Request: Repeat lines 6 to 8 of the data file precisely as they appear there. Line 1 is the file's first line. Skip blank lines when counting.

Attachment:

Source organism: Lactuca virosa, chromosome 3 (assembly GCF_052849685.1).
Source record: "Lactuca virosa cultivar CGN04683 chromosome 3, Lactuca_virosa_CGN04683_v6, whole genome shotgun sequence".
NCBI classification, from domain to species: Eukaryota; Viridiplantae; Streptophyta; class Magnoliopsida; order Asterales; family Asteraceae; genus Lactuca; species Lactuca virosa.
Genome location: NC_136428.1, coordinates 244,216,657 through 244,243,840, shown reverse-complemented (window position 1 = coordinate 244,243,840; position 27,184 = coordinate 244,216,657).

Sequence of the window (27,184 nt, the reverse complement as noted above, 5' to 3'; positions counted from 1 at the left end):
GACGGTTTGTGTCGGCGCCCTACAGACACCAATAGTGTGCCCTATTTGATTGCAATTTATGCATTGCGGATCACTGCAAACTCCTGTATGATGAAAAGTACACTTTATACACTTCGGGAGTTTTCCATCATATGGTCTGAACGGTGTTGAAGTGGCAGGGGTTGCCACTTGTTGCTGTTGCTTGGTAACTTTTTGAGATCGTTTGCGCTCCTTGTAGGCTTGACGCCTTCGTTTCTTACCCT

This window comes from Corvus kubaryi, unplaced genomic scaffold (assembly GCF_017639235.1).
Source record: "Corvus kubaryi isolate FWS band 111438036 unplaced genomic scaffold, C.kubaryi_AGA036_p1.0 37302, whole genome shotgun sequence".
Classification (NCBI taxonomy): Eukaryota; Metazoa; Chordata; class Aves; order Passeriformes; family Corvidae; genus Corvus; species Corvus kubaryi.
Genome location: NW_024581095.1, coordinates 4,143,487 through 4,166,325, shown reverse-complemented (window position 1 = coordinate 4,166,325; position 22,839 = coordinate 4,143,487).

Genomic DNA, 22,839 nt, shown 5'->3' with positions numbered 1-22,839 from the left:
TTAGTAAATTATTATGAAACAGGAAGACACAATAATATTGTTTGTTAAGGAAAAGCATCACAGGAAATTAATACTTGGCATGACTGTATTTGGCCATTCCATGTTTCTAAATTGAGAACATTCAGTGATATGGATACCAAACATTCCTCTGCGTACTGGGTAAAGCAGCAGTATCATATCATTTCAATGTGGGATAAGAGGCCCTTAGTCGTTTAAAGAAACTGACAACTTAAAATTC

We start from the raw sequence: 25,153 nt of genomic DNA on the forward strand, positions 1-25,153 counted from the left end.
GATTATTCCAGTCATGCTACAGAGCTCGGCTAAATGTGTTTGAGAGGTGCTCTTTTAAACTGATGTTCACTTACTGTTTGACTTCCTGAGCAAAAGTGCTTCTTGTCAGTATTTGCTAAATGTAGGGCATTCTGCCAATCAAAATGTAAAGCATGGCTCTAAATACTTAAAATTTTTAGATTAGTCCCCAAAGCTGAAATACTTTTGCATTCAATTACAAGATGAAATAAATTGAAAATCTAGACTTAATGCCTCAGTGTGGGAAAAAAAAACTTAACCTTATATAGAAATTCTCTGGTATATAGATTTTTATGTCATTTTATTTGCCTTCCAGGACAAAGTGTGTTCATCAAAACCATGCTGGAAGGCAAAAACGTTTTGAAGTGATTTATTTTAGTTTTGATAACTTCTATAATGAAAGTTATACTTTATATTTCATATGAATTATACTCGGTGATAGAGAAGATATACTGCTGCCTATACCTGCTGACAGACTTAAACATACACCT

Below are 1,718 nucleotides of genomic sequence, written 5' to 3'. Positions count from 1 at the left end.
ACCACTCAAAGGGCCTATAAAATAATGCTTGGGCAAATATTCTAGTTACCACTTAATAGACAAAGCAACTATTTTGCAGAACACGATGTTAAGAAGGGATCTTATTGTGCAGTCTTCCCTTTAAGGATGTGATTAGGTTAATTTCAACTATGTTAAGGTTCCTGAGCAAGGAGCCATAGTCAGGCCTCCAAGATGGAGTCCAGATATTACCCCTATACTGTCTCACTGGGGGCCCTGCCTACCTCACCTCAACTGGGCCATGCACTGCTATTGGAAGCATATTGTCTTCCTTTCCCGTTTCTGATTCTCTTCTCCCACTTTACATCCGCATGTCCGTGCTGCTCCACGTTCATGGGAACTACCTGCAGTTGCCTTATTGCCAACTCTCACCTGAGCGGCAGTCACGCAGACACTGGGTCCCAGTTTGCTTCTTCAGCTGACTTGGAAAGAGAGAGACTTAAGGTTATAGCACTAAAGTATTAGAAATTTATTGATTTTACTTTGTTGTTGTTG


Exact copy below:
GACGGTTTGTGTCGGCGCCCTACAGACACCAATAGTGTGCCCTATTTGATTGCAATTTATGCATTGCGGATCACTGCAAACTCCTGTATGATGAAAAGTACACTTTATACACTTCGGGAGTTTTCCATCATATGGTCTGAACGGTGTTGAAGTGGCAGGGGTTGCCACTTGTTGCTGTTGCTTGGTAACTTTTTGAGATCGTTTGCGCTCCTTGTAGGCTTGACGCCTTCGTTTCTTACCCT

This window comes from Corvus kubaryi, unplaced genomic scaffold (assembly GCF_017639235.1).
Source record: "Corvus kubaryi isolate FWS band 111438036 unplaced genomic scaffold, C.kubaryi_AGA036_p1.0 37302, whole genome shotgun sequence".